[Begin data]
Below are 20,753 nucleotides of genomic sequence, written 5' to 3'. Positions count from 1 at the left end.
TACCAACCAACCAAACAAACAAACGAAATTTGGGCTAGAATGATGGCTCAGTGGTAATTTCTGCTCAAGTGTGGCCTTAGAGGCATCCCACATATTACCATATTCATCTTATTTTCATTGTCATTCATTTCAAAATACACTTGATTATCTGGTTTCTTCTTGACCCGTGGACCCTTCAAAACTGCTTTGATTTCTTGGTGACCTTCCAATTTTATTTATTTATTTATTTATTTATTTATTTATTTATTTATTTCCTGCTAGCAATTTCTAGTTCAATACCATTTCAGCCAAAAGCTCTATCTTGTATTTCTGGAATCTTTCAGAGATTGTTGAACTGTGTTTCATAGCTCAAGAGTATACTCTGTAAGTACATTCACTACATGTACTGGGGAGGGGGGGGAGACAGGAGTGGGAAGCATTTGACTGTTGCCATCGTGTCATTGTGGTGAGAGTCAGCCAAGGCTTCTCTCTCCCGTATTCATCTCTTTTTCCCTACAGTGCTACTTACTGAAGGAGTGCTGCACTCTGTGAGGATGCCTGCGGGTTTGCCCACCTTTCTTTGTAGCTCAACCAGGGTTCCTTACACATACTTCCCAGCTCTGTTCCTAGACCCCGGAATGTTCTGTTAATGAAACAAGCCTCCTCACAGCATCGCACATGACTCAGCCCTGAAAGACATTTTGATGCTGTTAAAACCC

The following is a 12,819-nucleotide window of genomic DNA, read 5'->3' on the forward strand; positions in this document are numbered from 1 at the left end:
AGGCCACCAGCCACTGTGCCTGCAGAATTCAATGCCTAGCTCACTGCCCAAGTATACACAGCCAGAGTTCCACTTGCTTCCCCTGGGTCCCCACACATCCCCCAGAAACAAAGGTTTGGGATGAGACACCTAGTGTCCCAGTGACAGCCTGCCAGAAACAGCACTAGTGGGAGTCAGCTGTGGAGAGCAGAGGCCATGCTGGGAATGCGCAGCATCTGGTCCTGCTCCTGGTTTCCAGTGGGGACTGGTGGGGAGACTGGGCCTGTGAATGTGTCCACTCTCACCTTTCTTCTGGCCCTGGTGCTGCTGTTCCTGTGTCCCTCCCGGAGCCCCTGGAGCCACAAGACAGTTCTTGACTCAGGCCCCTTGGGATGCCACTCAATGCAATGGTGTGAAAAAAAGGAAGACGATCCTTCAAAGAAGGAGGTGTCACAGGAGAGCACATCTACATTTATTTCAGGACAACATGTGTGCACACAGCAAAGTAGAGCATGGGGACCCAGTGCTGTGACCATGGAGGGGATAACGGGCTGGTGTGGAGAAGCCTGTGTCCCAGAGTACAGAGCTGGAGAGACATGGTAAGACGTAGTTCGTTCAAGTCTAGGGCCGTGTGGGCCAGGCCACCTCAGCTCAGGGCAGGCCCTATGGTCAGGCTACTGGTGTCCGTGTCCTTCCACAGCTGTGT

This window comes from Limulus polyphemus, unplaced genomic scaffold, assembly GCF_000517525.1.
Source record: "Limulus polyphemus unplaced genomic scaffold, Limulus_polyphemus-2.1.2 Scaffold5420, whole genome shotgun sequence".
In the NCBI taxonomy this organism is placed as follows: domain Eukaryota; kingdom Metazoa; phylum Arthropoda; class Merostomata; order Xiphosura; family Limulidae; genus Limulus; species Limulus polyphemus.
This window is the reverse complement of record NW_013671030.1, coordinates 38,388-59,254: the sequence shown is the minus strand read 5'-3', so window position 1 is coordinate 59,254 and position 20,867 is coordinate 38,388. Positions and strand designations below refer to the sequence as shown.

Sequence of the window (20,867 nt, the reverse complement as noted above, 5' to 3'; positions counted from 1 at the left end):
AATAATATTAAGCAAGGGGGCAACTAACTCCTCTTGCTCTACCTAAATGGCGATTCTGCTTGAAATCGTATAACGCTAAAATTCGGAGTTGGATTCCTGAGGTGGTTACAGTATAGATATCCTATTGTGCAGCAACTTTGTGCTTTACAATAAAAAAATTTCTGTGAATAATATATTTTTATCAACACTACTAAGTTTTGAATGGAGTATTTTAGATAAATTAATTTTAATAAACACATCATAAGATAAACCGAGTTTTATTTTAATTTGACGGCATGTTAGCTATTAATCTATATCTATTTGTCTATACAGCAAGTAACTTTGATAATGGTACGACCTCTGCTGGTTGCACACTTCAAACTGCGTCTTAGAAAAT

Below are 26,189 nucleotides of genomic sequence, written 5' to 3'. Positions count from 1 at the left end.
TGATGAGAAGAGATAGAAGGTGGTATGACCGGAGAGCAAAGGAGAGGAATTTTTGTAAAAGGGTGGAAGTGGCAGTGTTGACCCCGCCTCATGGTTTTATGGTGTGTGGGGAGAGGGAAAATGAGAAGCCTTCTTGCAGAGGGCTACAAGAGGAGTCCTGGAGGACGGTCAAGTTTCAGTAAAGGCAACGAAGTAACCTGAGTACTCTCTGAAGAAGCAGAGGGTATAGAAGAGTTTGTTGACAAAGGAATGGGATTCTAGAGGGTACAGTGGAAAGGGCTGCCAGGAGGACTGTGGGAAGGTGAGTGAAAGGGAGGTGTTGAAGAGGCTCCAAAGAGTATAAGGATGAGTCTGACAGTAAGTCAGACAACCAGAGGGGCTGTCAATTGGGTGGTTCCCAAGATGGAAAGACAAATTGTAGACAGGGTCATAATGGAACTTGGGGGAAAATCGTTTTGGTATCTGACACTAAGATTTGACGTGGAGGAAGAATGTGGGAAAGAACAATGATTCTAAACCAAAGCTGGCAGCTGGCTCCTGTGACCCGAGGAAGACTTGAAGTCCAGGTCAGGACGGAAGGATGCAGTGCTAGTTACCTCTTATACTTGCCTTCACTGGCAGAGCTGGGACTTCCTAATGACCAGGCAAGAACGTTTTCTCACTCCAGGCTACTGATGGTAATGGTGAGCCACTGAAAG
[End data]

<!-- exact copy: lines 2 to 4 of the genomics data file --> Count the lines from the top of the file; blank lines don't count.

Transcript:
TACCAACCAACCAAACAAACAAACGAAATTTGGGCTAGAATGATGGCTCAGTGGTAATTTCTGCTCAAGTGTGGCCTTAGAGGCATCCCACATATTACCATATTCATCTTATTTTCATTGTCATTCATTTCAAAATACACTTGATTATCTGGTTTCTTCTTGACCCGTGGACCCTTCAAAACTGCTTTGATTTCTTGGTGACCTTCCAATTTTATTTATTTATTTATTTATTTATTTATTTATTTATTTATTTCCTGCTAGCAATTTCTAGTTCAATACCATTTCAGCCAAAAGCTCTATCTTGTATTTCTGGAATCTTTCAGAGATTGTTGAACTGTGTTTCATAGCTCAAGAGTATACTCTGTAAGTACATTCACTACATGTACTGGGGAGGGGGGGGAGACAGGAGTGGGAAGCATTTGACTGTTGCCATCGTGTCATTGTGGTGAGAGTCAGCCAAGGCTTCTCTCTCCCGTATTCATCTCTTTTTCCCTACAGTGCTACTTACTGAAGGAGTGCTGCACTCTGTGAGGATGCCTGCGGGTTTGCCCACCTTTCTTTGTAGCTCAACCAGGGTTCCTTACACATACTTCCCAGCTCTGTTCCTAGACCCCGGAATGTTCTGTTAATGAAACAAGCCTCCTCACAGCATCGCACATGACTCAGCCCTGAAAGACATTTTGATGCTGTTAAAACCC

The following is a 12,819-nucleotide window of genomic DNA, read 5'->3' on the forward strand; positions in this document are numbered from 1 at the left end:
AGGCCACCAGCCACTGTGCCTGCAGAATTCAATGCCTAGCTCACTGCCCAAGTATACACAGCCAGAGTTCCACTTGCTTCCCCTGGGTCCCCACACATCCCCCAGAAACAAAGGTTTGGGATGAGACACCTAGTGTCCCAGTGACAGCCTGCCAGAAACAGCACTAGTGGGAGTCAGCTGTGGAGAGCAGAGGCCATGCTGGGAATGCGCAGCATCTGGTCCTGCTCCTGGTTTCCAGTGGGGACTGGTGGGGAGACTGGGCCTGTGAATGTGTCCACTCTCACCTTTCTTCTGGCCCTGGTGCTGCTGTTCCTGTGTCCCTCCCGGAGCCCCTGGAGCCACAAGACAGTTCTTGACTCAGGCCCCTTGGGATGCCACTCAATGCAATGGTGTGAAAAAAAGGAAGACGATCCTTCAAAGAAGGAGGTGTCACAGGAGAGCACATCTACATTTATTTCAGGACAACATGTGTGCACACAGCAAAGTAGAGCATGGGGACCCAGTGCTGTGACCATGGAGGGGATAACGGGCTGGTGTGGAGAAGCCTGTGTCCCAGAGTACAGAGCTGGAGAGACATGGTAAGACGTAGTTCGTTCAAGTCTAGGGCCGTGTGGGCCAGGCCACCTCAGCTCAGGGCAGGCCCTATGGTCAGGCTACTGGTGTCCGTGTCCTTCCACAGCTGTGT